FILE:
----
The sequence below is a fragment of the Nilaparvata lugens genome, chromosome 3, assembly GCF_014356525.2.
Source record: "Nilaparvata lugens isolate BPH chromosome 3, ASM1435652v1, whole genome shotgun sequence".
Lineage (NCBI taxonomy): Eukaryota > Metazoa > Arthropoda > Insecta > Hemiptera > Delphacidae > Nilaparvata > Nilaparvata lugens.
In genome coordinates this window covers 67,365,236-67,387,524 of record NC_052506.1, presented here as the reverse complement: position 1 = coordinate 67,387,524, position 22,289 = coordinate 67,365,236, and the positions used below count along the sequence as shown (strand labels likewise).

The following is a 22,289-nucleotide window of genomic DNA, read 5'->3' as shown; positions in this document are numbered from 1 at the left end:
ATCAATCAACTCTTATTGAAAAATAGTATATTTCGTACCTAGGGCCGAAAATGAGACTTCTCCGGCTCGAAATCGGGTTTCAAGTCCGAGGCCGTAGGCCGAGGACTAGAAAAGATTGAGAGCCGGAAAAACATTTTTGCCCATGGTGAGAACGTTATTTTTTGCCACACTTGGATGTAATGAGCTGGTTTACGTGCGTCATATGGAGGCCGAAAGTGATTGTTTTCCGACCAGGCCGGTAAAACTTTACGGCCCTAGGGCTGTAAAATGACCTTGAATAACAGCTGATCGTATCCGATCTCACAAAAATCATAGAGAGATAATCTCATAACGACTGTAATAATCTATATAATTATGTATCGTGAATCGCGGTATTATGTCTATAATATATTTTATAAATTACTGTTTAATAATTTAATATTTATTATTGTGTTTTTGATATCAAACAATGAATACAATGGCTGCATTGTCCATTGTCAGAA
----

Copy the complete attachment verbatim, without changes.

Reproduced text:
The sequence below is a fragment of the Nilaparvata lugens genome, chromosome 3, assembly GCF_014356525.2.
Source record: "Nilaparvata lugens isolate BPH chromosome 3, ASM1435652v1, whole genome shotgun sequence".
Lineage (NCBI taxonomy): Eukaryota > Metazoa > Arthropoda > Insecta > Hemiptera > Delphacidae > Nilaparvata > Nilaparvata lugens.
In genome coordinates this window covers 67,365,236-67,387,524 of record NC_052506.1, presented here as the reverse complement: position 1 = coordinate 67,387,524, position 22,289 = coordinate 67,365,236, and the positions used below count along the sequence as shown (strand labels likewise).

The following is a 22,289-nucleotide window of genomic DNA, read 5'->3' as shown; positions in this document are numbered from 1 at the left end:
ATCAATCAACTCTTATTGAAAAATAGTATATTTCGTACCTAGGGCCGAAAATGAGACTTCTCCGGCTCGAAATCGGGTTTCAAGTCCGAGGCCGTAGGCCGAGGACTAGAAAAGATTGAGAGCCGGAAAAACATTTTTGCCCATGGTGAGAACGTTATTTTTTGCCACACTTGGATGTAATGAGCTGGTTTACGTGCGTCATATGGAGGCCGAAAGTGATTGTTTTCCGACCAGGCCGGTAAAACTTTACGGCCCTAGGGCTGTAAAATGACCTTGAATAACAGCTGATCGTATCCGATCTCACAAAAATCATAGAGAGATAATCTCATAACGACTGTAATAATCTATATAATTATGTATCGTGAATCGCGGTATTATGTCTATAATATATTTTATAAATTACTGTTTAATAATTTAATATTTATTATTGTGTTTTTGATATCAAACAATGAATACAATGGCTGCATTGTCCATTGTCAGAA